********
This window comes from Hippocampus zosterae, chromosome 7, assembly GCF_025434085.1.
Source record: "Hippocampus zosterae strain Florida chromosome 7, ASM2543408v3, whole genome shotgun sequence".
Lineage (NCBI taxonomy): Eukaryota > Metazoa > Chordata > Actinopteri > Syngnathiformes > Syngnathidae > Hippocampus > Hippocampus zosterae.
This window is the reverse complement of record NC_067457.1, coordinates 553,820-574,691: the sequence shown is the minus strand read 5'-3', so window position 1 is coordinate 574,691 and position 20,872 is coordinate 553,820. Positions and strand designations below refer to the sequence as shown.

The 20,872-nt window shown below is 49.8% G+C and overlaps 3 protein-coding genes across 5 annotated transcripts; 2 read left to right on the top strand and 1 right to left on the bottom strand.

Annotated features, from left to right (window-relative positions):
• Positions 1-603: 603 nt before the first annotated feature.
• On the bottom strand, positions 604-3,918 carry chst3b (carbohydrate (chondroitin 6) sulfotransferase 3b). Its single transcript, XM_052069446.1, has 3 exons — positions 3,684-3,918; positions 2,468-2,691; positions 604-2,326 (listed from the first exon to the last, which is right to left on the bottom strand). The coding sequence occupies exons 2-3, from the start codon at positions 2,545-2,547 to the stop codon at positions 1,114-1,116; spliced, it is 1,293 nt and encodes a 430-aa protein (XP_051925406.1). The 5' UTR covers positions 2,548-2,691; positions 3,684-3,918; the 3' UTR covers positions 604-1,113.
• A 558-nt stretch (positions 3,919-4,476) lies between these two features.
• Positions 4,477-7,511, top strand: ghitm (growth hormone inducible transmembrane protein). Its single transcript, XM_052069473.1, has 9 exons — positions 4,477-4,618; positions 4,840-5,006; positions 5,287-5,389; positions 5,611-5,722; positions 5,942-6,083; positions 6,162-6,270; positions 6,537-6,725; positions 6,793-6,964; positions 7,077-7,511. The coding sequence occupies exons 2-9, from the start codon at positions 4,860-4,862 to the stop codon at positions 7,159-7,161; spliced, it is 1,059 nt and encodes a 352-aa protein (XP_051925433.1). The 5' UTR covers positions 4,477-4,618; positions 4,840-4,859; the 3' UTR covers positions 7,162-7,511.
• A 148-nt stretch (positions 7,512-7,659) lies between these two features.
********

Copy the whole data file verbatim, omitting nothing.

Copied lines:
This window comes from Hippocampus zosterae, chromosome 7, assembly GCF_025434085.1.
Source record: "Hippocampus zosterae strain Florida chromosome 7, ASM2543408v3, whole genome shotgun sequence".
Lineage (NCBI taxonomy): Eukaryota > Metazoa > Chordata > Actinopteri > Syngnathiformes > Syngnathidae > Hippocampus > Hippocampus zosterae.
This window is the reverse complement of record NC_067457.1, coordinates 553,820-574,691: the sequence shown is the minus strand read 5'-3', so window position 1 is coordinate 574,691 and position 20,872 is coordinate 553,820. Positions and strand designations below refer to the sequence as shown.

The 20,872-nt window shown below is 49.8% G+C and overlaps 3 protein-coding genes across 5 annotated transcripts; 2 read left to right on the top strand and 1 right to left on the bottom strand.

Annotated features, from left to right (window-relative positions):
• Positions 1-603: 603 nt before the first annotated feature.
• On the bottom strand, positions 604-3,918 carry chst3b (carbohydrate (chondroitin 6) sulfotransferase 3b). Its single transcript, XM_052069446.1, has 3 exons — positions 3,684-3,918; positions 2,468-2,691; positions 604-2,326 (listed from the first exon to the last, which is right to left on the bottom strand). The coding sequence occupies exons 2-3, from the start codon at positions 2,545-2,547 to the stop codon at positions 1,114-1,116; spliced, it is 1,293 nt and encodes a 430-aa protein (XP_051925406.1). The 5' UTR covers positions 2,548-2,691; positions 3,684-3,918; the 3' UTR covers positions 604-1,113.
• A 558-nt stretch (positions 3,919-4,476) lies between these two features.
• Positions 4,477-7,511, top strand: ghitm (growth hormone inducible transmembrane protein). Its single transcript, XM_052069473.1, has 9 exons — positions 4,477-4,618; positions 4,840-5,006; positions 5,287-5,389; positions 5,611-5,722; positions 5,942-6,083; positions 6,162-6,270; positions 6,537-6,725; positions 6,793-6,964; positions 7,077-7,511. The coding sequence occupies exons 2-9, from the start codon at positions 4,860-4,862 to the stop codon at positions 7,159-7,161; spliced, it is 1,059 nt and encodes a 352-aa protein (XP_051925433.1). The 5' UTR covers positions 4,477-4,618; positions 4,840-4,859; the 3' UTR covers positions 7,162-7,511.
• A 148-nt stretch (positions 7,512-7,659) lies between these two features.